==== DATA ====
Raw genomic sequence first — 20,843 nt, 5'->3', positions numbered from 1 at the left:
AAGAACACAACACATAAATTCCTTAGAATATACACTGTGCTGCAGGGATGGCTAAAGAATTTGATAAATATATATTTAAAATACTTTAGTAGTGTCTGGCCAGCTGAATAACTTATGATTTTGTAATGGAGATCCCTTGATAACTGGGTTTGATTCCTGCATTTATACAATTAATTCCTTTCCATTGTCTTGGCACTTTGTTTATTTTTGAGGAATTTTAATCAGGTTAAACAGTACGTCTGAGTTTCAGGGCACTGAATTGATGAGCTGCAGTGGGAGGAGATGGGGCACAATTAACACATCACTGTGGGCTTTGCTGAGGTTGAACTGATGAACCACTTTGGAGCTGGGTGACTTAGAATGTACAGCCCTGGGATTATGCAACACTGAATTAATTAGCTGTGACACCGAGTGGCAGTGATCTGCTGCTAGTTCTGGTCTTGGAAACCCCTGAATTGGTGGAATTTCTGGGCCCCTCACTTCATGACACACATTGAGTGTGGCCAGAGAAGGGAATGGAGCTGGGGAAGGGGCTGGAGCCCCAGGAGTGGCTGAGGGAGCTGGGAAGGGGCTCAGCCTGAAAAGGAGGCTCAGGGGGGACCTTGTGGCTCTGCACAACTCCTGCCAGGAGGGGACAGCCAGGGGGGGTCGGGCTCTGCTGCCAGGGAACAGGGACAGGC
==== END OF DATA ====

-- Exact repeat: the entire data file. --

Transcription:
Raw genomic sequence first — 20,843 nt, 5'->3', positions numbered from 1 at the left:
AAGAACACAACACATAAATTCCTTAGAATATACACTGTGCTGCAGGGATGGCTAAAGAATTTGATAAATATATATTTAAAATACTTTAGTAGTGTCTGGCCAGCTGAATAACTTATGATTTTGTAATGGAGATCCCTTGATAACTGGGTTTGATTCCTGCATTTATACAATTAATTCCTTTCCATTGTCTTGGCACTTTGTTTATTTTTGAGGAATTTTAATCAGGTTAAACAGTACGTCTGAGTTTCAGGGCACTGAATTGATGAGCTGCAGTGGGAGGAGATGGGGCACAATTAACACATCACTGTGGGCTTTGCTGAGGTTGAACTGATGAACCACTTTGGAGCTGGGTGACTTAGAATGTACAGCCCTGGGATTATGCAACACTGAATTAATTAGCTGTGACACCGAGTGGCAGTGATCTGCTGCTAGTTCTGGTCTTGGAAACCCCTGAATTGGTGGAATTTCTGGGCCCCTCACTTCATGACACACATTGAGTGTGGCCAGAGAAGGGAATGGAGCTGGGGAAGGGGCTGGAGCCCCAGGAGTGGCTGAGGGAGCTGGGAAGGGGCTCAGCCTGAAAAGGAGGCTCAGGGGGGACCTTGTGGCTCTGCACAACTCCTGCCAGGAGGGGACAGCCAGGGGGGGTCGGGCTCTGCTGCCAGGGAACAGGGACAGGC